People Are Not the Problem: Eight Tips for Managing Change Successfully




  • — September 4, 2019

    People Are Not the Problem: Eight Tips for Managing Change Successfully

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    Despite the amount of time and money that’s been invested in educating organizations and training leaders in the tools and skills to manage change, results have been uneven at best. OnPoint Consulting’s Execution Gap Survey of 935 leaders found that although successful change management is a key predictor of an organization’s ability to engage employees and effectively execute its strategy, 41 percent of leaders surveyed believe their organizations do not have a good track record when it comes to managing change. Perhaps more importantly, 42 percent of them also report that senior leaders in their companies do not manage change effectively.

    Are Employees Actually Resistant to Change?

    When a change initiative fails in some way, organizations and leaders are often quick to blame employee resistance. There are, of course, situations in which negativity bias and commitment dip undermine the change process, but conventional wisdom tends to ascribe change management failures to three specific factors:

    • Employees don’t recognize the necessity of change.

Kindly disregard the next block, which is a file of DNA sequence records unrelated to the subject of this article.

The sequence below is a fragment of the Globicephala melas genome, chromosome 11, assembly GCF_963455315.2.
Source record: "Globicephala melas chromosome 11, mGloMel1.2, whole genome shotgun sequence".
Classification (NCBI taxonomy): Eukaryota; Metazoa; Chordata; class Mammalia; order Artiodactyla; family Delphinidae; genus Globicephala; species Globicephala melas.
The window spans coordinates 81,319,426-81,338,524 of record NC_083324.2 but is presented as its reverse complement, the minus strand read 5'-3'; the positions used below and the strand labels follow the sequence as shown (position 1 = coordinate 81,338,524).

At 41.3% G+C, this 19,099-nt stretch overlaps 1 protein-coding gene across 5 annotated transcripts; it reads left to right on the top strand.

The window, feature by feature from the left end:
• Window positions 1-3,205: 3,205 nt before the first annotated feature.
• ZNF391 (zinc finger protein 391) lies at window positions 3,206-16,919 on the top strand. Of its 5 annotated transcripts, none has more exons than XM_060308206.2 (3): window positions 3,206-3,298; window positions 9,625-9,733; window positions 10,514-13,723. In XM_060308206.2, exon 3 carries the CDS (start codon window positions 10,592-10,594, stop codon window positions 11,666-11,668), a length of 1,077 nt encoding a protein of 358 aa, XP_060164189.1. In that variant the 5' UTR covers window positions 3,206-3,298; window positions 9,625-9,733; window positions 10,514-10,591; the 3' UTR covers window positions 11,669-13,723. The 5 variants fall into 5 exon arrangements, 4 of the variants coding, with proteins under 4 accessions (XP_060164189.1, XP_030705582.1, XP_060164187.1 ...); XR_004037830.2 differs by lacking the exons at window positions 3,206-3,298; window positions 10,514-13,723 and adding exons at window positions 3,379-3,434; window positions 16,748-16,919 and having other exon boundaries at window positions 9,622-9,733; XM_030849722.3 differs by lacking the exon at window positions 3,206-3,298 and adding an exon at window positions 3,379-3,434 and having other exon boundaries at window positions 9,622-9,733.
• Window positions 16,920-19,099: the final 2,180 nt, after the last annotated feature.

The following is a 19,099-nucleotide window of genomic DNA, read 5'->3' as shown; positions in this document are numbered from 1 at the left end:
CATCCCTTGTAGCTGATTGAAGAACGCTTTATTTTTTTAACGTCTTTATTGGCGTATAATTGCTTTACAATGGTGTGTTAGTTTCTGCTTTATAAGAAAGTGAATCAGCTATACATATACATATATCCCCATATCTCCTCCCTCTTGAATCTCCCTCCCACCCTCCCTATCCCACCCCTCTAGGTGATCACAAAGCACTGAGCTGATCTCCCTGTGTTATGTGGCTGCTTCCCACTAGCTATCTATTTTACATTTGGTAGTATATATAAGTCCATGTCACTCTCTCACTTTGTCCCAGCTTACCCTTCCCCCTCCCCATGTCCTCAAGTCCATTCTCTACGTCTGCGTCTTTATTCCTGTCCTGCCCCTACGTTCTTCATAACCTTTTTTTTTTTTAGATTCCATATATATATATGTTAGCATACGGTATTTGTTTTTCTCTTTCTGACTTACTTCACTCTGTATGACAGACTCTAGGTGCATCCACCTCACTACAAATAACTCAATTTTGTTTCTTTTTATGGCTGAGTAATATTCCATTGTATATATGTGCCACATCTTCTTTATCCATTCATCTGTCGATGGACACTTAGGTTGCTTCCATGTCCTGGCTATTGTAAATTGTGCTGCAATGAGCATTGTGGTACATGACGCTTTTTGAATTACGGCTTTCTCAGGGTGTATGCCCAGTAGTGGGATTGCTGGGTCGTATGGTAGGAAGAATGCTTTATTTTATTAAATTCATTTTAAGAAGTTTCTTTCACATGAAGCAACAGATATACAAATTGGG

• Most employees generally fear change and prefer the status quo.
    • Change happens too quickly to be easily accommodated.

    However, OnPoint’s research on change debunks all three of these widely accepted beliefs. In fact, far from being hostile to change, the majority of employees actually view change positively.

    • 85 percent of employees believe that their organizations must continue to change to grow and win in their respective industries.
    • 75 percent report that they are comfortable with change and 83 percent believe a person can overcome his or her fears and get on board with a change.
    • 41 percent of employees believe that the pace of change in their organizations is “just right,” while 36 percent believe the pace of change is too slow.

    In other words, the poor track record many organizations have in managing change cannot be attributed to inflexible employees who prefer to maintain the status quo or who don’t believe change is necessary for the continued growth and success of their organizations. Nor can the difficulties be attributed to the pace of change.

    8 Tips to Managing Change Successfully

    So, what should leaders be doing to ensure change is effectively managed? OnPoint’s research has identified several ways in which successful leaders and organizations prepare for and implement change initiatives more effectively and consistently while their less successful competitors consistently struggle when it comes to managing change.

    1. Involve Leadership at All Levels

    Successful change management starts at the top with a leadership team committed to the strategy. This commitment must go beyond senior leadership since lower-level leaders and managers will often be responsible for executing a change strategy. That means that leaders at all levels must be involved and aligned right from the start, before any changes are implemented. Their concerns and questions should be addressed before rolling out the change to the rest of the organization.

    2. Promote Accountability